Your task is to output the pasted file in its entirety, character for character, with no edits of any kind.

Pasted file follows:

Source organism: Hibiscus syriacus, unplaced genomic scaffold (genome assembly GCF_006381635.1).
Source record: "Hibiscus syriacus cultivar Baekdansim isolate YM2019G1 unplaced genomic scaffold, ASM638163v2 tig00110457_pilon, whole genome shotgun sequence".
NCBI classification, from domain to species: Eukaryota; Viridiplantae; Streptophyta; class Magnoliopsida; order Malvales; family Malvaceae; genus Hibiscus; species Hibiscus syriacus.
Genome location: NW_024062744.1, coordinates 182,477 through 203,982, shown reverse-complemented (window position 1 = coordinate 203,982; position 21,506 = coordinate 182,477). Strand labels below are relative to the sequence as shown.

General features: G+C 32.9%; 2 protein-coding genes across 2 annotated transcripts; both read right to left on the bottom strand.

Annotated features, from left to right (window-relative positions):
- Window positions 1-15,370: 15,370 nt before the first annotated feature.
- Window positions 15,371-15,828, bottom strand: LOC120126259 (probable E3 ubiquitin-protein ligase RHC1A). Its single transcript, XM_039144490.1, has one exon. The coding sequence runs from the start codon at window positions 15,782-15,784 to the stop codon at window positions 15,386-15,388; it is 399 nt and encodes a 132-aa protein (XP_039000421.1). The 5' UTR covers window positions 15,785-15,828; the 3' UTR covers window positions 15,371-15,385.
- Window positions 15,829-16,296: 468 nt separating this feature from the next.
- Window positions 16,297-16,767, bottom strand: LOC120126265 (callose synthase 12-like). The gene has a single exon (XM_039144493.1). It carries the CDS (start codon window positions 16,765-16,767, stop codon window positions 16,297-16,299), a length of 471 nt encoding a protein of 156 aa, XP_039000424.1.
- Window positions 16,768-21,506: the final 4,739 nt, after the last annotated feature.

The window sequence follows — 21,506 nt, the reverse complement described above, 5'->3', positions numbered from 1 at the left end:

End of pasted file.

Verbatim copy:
Source organism: Hibiscus syriacus, unplaced genomic scaffold (genome assembly GCF_006381635.1).
Source record: "Hibiscus syriacus cultivar Baekdansim isolate YM2019G1 unplaced genomic scaffold, ASM638163v2 tig00110457_pilon, whole genome shotgun sequence".
NCBI classification, from domain to species: Eukaryota; Viridiplantae; Streptophyta; class Magnoliopsida; order Malvales; family Malvaceae; genus Hibiscus; species Hibiscus syriacus.
Genome location: NW_024062744.1, coordinates 182,477 through 203,982, shown reverse-complemented (window position 1 = coordinate 203,982; position 21,506 = coordinate 182,477). Strand labels below are relative to the sequence as shown.

General features: G+C 32.9%; 2 protein-coding genes across 2 annotated transcripts; both read right to left on the bottom strand.

Annotated features, from left to right (window-relative positions):
- Window positions 1-15,370: 15,370 nt before the first annotated feature.
- Window positions 15,371-15,828, bottom strand: LOC120126259 (probable E3 ubiquitin-protein ligase RHC1A). Its single transcript, XM_039144490.1, has one exon. The coding sequence runs from the start codon at window positions 15,782-15,784 to the stop codon at window positions 15,386-15,388; it is 399 nt and encodes a 132-aa protein (XP_039000421.1). The 5' UTR covers window positions 15,785-15,828; the 3' UTR covers window positions 15,371-15,385.
- Window positions 15,829-16,296: 468 nt separating this feature from the next.
- Window positions 16,297-16,767, bottom strand: LOC120126265 (callose synthase 12-like). The gene has a single exon (XM_039144493.1). It carries the CDS (start codon window positions 16,765-16,767, stop codon window positions 16,297-16,299), a length of 471 nt encoding a protein of 156 aa, XP_039000424.1.
- Window positions 16,768-21,506: the final 4,739 nt, after the last annotated feature.

The window sequence follows — 21,506 nt, the reverse complement described above, 5'->3', positions numbered from 1 at the left end: